I agree with Strolen that I like the visual. I might be inclined to make it technological undeath rather than requiring a spell, but that's an easy adjustment.
I also find the eye/ear/brain thing interesting, in that it to some degree suggests different vulnerabilities for a brass man than for a normal human. Sure he has no heart, but maybe if you cut his ear off.... Go to Comment
I think there's a lot of good stuff in this entry, in particular, I like the analysis of what might make a bow useful is good, and the fancy arrows are neat. I do think that they're kind of strange in connection with each other - Federation implies a big organization, and it seems odd they'd put so much effort into arrows. Maybe they have a lot of use for assassins and saboteurs? Go to Comment
This one brings a whole new meaning to talking to yourself. I agree with Dossta about liking the idea of a limited clone, but what really grabs me is the idea of it being a copy of your mind at a given time. I can imagine a busy scientist, say, working on a number of different projects, each with an egomorph of himself with a different train of thought associated with it. Go to Comment
In the Cosmic Era, this sort of finishing school seems almost mundane (though the execution here is nice), but I'm intrigued by the idea of seeing one of these introduced in a more modern environment. I think it's easy to imagine someone like Bond or Batman having to bring down such an institution.
Of course, in its rightful place, you could do something similar, but perhaps with more street level individuals. Go to Comment
I like the goat connection, which is a nice place to go with such a magic item. Functional, not too amazing. Nothing against it. That said, I agree with the others that it could use a bit more something. Go to Comment
Either way, it's an interesting idea. I wonder how, given that the road throws obstacles at you if you move quickly, e road speeds you up if you go too slowly. Someone offers you a ride? A tornado picks you up and drops you off at the far end?
And since you mention that it points to an abandoned castle, it makes me think that it could also work well as a way to send low level PCs to a dungeon. Guaranteed to get there in one piece and in a reasonable length of time. Go to Comment
I think this one still needs a bit of work - the style is good, but there's no substance. It's kind of like the trailer for a movie.
What I mean is "What's the plot here?" There was a woman, then her father died, then she cast some kind of spells, and now she was reborn? You make ominous references to her rebirth, but you haven't developed her or the event well enough to make them ominous.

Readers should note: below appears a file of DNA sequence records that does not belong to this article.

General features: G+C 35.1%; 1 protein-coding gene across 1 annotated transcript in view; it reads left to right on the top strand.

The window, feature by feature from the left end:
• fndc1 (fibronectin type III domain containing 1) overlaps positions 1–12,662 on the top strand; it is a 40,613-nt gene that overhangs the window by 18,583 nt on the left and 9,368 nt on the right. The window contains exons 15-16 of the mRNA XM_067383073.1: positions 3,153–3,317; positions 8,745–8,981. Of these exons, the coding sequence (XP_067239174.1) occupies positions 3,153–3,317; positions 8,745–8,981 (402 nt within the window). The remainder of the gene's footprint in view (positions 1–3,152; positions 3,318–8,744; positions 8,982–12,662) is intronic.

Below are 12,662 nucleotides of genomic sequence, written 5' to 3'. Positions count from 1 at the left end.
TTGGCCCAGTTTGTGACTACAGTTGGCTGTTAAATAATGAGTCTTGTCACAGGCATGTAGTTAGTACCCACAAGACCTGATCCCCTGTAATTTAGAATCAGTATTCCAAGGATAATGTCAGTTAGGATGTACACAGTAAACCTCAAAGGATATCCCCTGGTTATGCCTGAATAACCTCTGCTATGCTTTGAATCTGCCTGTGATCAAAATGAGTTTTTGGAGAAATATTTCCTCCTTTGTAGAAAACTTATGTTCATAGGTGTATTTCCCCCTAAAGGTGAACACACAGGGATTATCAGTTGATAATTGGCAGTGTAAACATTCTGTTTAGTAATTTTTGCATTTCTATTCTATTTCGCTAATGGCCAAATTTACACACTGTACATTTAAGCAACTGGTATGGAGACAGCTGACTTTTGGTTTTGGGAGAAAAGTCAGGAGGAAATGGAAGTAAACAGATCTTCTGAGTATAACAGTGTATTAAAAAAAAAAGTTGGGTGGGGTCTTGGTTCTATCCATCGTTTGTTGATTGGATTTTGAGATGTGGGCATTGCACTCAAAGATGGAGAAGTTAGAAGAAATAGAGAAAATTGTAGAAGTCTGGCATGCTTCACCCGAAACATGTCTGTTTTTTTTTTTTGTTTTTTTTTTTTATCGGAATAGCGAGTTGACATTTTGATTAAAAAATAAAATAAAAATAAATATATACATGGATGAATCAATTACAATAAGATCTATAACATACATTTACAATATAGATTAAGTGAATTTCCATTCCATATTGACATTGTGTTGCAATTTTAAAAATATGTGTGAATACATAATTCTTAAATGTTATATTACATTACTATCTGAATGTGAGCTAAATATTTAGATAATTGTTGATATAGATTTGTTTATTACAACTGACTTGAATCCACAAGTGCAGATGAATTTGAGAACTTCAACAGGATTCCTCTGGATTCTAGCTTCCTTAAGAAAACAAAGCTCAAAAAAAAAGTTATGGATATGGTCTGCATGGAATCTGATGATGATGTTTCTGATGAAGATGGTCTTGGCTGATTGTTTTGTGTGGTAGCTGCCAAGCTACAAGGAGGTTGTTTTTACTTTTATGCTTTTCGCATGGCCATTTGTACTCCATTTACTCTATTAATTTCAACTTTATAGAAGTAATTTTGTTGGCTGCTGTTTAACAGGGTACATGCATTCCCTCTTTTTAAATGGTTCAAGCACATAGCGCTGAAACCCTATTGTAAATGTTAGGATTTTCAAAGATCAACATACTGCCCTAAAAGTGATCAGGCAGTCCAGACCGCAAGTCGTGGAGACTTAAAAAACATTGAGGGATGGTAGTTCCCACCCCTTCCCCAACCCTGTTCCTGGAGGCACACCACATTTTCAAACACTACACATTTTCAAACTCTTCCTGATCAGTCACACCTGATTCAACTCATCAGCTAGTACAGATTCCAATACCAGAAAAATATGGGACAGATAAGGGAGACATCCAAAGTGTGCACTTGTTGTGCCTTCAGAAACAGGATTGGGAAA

Is she going to take over the world? Try to resurrect her father (and would that be bad)? Restore the apparently bad rule of the Mage-Kings? Is she a really powerful wizard? A goddess? A sign of the apocalypse? Go to Comment
Personally, I am intrigued by the notion of filling the gap in voluntary sacrifices. Unusual religious practices are always intriguing. Perhaps Buluc talks the depressed into suicide during the day and dreads those times when he must go out and fill the void. Perhaps he does the opposite, helping people in the name of one god and murdering them in the name of another. What if the law turns against honorable suicide - does that leave more of a gap to be filled? Go to Comment
This is a great sub. It seems at first to be a whole bunch of fairly disparate elements, but they all come together to make a very strong plot. And while it's written for fantasy, I think you could pretty easily carry this forwards into modern times. I'm particularly fond of the take on mind flayers, which I think is a great alternative to the hives we normally get.
If I were running it, I think I might be inclined to not reveal Illah until a bit later in the adventure. Ideally, I think I would want to try to push it from appearing that Rodchenko is exploiting random attacks, to his working with some wicked partner, to his working with something that he's a fool to believe he could possibly control. Go to Comment
I like it. It's got a nice hobbit feel to it and makes good background flavor for a game. Perhaps PCs meet with their contact at a race, or have to hijack a rig to catch another one loaded with poisoned food. Go to Comment
I think there is enough here to work as a weird encounter, perhaps to first introduce the PCs to the supernatural, to showcase some amount of restless dead syndrome, or perhaps even just to do some damage to traveling characters. And the biker could be easily replaced with a horseman in a less modern setting.
Also, this gives whole new meaning to the old "Head of Vecna." Go to Comment
I like it. It's descriptive but still leaves a lot of room for adaptation, and lends itself well to a wide variety of plots: Why is my granddaughter so weird? What happened to my traveling son? Your inn-owning uncle has passed away and you are the only relative that the state can find; congratulations on your new inn! Go to Comment
I think that this is a good framework for an adventure, and it certainly hits some detective tropes and gets the mind working, but I'd like to see either a hint more to it, or perhaps a selection of several possibilities.
When the campfires grow dim, stories are told. Stories of lost cities, great heroes and legends of old. One of these is the story of Knurlheim. Once the proud capital of the Dwarfs, now a ruin- abandoned long ago. Filled with vast riches and treasure. It’s secrets forgotten with the decline of the Dwarfs, long ago. No one knows is certain if it ever exsisted at all.